Exploring the Theory and Practice of Emotional Labour in Workplaces and Management

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The key success to any business transaction is customer satisfaction. A customer always demands the best service and in return offers the company their loyalty. The key to this; great customer service. Smile at the customer, speak to them with a polite tone, and adjust your body language to make it friendly and approachable; all these are related to the concept of emotional labour. Emotional labour proposes that in order to ensure customer satisfaction is achieved, it is vital for “managers or employers to regulate or manage employee’s behaviour or emotional expressions to ensure service quality” (Chu 2002). The concept of emotional labour was first developed by Arlie Hochschild, who was an organizational sociologist. Hochschild stated that if an employee was employed in a service field, then it would be required from the employee to “to display specific sets of emotions (both verbal and non-verbal) with the aim of inducing particular feelings and responses among those for whom the service is being provided”(Hochschild 1983).

The concept of emotional labour has often been referred to as being the performance of emotionally acting. Emotional acting can be split into two different categories; surface acting and deep acting. Surface acting is described as being the act of expressing an emotion without actually feeling that emotion (Hochschild 1983), which includes actions that are used to cover any negative emotions with positive actions. An example of this would be a bank teller who smiles continuously at a customer even though the customer has been very rude. Deep acting is another form of emotional labour which can be further split into two different types of emotional actions; the first is to exhibit the actual emotion that yo...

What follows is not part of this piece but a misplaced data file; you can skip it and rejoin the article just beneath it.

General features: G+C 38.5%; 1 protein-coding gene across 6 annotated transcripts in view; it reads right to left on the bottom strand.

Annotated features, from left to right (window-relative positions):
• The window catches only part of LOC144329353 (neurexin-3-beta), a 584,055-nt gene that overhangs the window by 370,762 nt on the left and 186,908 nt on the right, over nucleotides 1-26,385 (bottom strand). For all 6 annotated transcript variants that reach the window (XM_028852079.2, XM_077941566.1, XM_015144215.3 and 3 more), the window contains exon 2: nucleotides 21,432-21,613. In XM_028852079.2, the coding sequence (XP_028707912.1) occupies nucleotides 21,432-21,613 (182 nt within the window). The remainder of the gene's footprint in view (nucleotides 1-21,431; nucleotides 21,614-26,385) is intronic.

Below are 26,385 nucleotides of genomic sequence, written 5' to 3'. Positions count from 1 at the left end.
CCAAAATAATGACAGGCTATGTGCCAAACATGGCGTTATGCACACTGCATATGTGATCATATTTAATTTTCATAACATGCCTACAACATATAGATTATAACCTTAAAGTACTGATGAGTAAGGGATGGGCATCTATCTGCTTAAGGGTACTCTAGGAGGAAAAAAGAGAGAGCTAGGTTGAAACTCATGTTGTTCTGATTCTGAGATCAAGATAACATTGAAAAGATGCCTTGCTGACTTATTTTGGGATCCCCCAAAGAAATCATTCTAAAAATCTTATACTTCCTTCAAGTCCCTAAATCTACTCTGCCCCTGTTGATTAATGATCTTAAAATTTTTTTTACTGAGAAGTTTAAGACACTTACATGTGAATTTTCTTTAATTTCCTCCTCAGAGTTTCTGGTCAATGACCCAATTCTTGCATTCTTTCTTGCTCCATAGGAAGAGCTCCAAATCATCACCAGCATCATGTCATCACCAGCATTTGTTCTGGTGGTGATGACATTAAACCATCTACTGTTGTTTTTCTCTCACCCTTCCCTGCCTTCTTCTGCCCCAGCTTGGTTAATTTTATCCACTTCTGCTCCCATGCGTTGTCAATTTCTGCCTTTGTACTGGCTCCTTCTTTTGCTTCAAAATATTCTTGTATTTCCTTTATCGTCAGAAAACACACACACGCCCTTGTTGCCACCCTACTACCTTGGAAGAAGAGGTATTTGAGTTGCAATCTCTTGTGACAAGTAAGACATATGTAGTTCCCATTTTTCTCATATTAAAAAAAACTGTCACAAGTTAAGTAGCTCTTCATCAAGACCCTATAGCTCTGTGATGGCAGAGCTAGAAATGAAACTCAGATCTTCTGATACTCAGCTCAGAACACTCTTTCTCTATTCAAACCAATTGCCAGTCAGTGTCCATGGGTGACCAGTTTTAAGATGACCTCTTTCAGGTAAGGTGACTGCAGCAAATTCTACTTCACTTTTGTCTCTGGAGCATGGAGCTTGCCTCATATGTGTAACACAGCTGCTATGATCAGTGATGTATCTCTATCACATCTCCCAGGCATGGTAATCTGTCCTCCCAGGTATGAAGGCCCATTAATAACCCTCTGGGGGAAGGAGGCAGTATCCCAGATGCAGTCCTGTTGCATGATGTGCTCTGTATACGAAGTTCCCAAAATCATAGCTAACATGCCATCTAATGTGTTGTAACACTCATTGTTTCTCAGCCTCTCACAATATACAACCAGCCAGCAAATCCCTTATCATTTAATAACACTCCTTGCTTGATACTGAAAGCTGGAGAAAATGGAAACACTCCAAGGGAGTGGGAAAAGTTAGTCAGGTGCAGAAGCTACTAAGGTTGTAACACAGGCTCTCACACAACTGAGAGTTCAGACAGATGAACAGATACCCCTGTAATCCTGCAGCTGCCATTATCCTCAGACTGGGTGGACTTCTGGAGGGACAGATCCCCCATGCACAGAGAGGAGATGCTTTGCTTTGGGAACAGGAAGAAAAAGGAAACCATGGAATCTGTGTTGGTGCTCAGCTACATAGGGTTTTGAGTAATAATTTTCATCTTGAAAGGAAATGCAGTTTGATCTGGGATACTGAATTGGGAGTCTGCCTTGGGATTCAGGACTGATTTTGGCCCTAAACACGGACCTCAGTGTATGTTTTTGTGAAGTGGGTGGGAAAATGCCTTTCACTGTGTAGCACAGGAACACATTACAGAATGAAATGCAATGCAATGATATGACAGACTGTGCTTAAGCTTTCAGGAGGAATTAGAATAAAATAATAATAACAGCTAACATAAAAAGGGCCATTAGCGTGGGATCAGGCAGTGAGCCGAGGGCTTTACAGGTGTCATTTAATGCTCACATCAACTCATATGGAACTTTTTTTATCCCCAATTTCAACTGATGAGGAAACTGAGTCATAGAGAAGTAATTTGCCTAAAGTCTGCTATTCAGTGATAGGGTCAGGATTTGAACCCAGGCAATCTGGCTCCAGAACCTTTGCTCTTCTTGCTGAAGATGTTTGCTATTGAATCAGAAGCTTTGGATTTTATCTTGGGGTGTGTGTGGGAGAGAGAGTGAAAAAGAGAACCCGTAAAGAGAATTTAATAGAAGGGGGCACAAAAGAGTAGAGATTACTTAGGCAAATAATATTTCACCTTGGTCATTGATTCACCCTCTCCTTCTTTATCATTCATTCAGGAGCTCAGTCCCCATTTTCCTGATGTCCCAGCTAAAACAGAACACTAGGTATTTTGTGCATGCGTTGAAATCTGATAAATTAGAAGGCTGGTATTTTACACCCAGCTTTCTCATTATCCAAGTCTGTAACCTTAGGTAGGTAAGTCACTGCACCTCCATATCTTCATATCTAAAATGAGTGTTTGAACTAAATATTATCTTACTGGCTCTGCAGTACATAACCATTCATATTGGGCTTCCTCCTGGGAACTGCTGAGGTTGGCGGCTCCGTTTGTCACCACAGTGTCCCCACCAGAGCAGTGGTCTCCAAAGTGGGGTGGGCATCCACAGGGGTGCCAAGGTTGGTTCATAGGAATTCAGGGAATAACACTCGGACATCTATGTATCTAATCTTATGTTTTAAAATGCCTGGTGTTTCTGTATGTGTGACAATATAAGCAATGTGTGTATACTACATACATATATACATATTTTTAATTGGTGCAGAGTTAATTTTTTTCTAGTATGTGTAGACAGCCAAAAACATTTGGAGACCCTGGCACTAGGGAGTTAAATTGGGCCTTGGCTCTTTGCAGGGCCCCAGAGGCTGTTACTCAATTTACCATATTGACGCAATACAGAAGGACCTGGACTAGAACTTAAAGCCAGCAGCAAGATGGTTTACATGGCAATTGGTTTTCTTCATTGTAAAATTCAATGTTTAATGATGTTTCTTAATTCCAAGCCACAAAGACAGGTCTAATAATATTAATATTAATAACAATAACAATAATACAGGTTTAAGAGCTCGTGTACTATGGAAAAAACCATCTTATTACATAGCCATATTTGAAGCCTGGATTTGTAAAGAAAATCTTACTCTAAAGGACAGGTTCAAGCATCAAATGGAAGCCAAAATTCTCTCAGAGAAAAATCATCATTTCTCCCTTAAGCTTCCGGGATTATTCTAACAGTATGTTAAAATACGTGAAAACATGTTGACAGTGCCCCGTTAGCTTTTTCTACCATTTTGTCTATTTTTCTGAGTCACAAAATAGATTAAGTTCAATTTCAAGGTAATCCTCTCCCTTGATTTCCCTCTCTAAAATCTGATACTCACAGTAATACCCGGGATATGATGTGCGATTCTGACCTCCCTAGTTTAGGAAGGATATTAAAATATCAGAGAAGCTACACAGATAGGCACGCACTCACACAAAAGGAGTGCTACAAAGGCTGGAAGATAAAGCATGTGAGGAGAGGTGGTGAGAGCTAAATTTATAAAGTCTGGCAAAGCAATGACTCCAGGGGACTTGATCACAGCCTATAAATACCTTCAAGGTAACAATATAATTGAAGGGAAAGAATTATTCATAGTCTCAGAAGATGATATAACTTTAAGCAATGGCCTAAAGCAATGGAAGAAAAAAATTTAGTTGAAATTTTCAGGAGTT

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...roblem that exist in the theory of emotional labour is the emotional dissonance that exists for the employee and the impact this has on them and on their job satisfaction. Emotional dissonance is defined as being the “the feeling of unease that occurs when someone evaluates an emotional experience as a threat to his or her identity” (Janz & Timmers 2002). The constant manipulation of emotion undertaken by employees is required due to the fact that their jobs require them to always be polite and courteous to the customers, regardless to how the consumer might be treating the employee. This dissonance is said to cause negative effects on the employees; namely excessive stress related ailments. Mann, from the University of Salford, has suggested that constantly having to manage your emotions in such a way could lead to work stress (Mann, 2004).

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